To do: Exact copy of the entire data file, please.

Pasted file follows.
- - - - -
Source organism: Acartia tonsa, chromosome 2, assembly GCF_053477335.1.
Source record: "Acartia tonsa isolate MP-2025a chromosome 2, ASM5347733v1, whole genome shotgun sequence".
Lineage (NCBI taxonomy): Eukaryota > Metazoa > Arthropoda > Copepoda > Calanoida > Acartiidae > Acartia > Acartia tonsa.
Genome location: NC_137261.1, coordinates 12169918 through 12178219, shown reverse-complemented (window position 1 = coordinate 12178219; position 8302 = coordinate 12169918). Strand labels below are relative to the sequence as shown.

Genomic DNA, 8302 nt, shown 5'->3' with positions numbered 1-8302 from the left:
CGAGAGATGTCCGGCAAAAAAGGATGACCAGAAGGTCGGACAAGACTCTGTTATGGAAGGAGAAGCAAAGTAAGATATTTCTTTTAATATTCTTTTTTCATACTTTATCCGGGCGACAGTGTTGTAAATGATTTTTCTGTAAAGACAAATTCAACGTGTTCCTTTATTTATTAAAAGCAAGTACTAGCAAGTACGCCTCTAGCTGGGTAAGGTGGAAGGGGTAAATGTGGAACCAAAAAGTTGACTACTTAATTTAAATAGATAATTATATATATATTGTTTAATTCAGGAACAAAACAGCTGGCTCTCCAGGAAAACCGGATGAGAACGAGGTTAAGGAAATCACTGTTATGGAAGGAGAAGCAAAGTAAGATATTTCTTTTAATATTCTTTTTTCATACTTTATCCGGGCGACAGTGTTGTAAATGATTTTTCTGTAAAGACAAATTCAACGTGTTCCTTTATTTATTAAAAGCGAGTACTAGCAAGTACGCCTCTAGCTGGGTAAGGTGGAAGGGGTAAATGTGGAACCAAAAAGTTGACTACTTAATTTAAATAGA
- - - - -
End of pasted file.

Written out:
Source organism: Acartia tonsa, chromosome 2, assembly GCF_053477335.1.
Source record: "Acartia tonsa isolate MP-2025a chromosome 2, ASM5347733v1, whole genome shotgun sequence".
Lineage (NCBI taxonomy): Eukaryota > Metazoa > Arthropoda > Copepoda > Calanoida > Acartiidae > Acartia > Acartia tonsa.
Genome location: NC_137261.1, coordinates 12169918 through 12178219, shown reverse-complemented (window position 1 = coordinate 12178219; position 8302 = coordinate 12169918). Strand labels below are relative to the sequence as shown.

Genomic DNA, 8302 nt, shown 5'->3' with positions numbered 1-8302 from the left:
CGAGAGATGTCCGGCAAAAAAGGATGACCAGAAGGTCGGACAAGACTCTGTTATGGAAGGAGAAGCAAAGTAAGATATTTCTTTTAATATTCTTTTTTCATACTTTATCCGGGCGACAGTGTTGTAAATGATTTTTCTGTAAAGACAAATTCAACGTGTTCCTTTATTTATTAAAAGCAAGTACTAGCAAGTACGCCTCTAGCTGGGTAAGGTGGAAGGGGTAAATGTGGAACCAAAAAGTTGACTACTTAATTTAAATAGATAATTATATATATATTGTTTAATTCAGGAACAAAACAGCTGGCTCTCCAGGAAAACCGGATGAGAACGAGGTTAAGGAAATCACTGTTATGGAAGGAGAAGCAAAGTAAGATATTTCTTTTAATATTCTTTTTTCATACTTTATCCGGGCGACAGTGTTGTAAATGATTTTTCTGTAAAGACAAATTCAACGTGTTCCTTTATTTATTAAAAGCGAGTACTAGCAAGTACGCCTCTAGCTGGGTAAGGTGGAAGGGGTAAATGTGGAACCAAAAAGTTGACTACTTAATTTAAATAGA